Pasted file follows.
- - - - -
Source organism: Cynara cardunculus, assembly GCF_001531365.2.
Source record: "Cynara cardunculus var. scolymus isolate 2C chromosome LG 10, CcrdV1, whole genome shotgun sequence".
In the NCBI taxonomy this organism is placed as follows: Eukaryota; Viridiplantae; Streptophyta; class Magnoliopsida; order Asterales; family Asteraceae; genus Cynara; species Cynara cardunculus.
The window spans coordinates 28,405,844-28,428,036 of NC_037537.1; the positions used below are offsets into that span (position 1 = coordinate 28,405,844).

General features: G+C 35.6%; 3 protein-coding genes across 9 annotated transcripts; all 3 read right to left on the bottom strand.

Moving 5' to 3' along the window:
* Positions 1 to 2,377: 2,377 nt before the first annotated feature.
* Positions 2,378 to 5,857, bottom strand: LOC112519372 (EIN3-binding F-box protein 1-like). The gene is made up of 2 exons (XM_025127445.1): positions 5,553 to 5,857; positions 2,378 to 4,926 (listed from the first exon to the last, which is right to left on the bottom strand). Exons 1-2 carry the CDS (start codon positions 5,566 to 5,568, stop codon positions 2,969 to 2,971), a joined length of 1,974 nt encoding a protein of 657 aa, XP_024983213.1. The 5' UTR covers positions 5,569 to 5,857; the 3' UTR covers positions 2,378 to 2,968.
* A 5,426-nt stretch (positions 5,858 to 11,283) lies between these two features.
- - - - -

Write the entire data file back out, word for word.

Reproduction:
Source organism: Cynara cardunculus, assembly GCF_001531365.2.
Source record: "Cynara cardunculus var. scolymus isolate 2C chromosome LG 10, CcrdV1, whole genome shotgun sequence".
In the NCBI taxonomy this organism is placed as follows: Eukaryota; Viridiplantae; Streptophyta; class Magnoliopsida; order Asterales; family Asteraceae; genus Cynara; species Cynara cardunculus.
The window spans coordinates 28,405,844-28,428,036 of NC_037537.1; the positions used below are offsets into that span (position 1 = coordinate 28,405,844).

General features: G+C 35.6%; 3 protein-coding genes across 9 annotated transcripts; all 3 read right to left on the bottom strand.

Moving 5' to 3' along the window:
* Positions 1 to 2,377: 2,377 nt before the first annotated feature.
* Positions 2,378 to 5,857, bottom strand: LOC112519372 (EIN3-binding F-box protein 1-like). The gene is made up of 2 exons (XM_025127445.1): positions 5,553 to 5,857; positions 2,378 to 4,926 (listed from the first exon to the last, which is right to left on the bottom strand). Exons 1-2 carry the CDS (start codon positions 5,566 to 5,568, stop codon positions 2,969 to 2,971), a joined length of 1,974 nt encoding a protein of 657 aa, XP_024983213.1. The 5' UTR covers positions 5,569 to 5,857; the 3' UTR covers positions 2,378 to 2,968.
* A 5,426-nt stretch (positions 5,858 to 11,283) lies between these two features.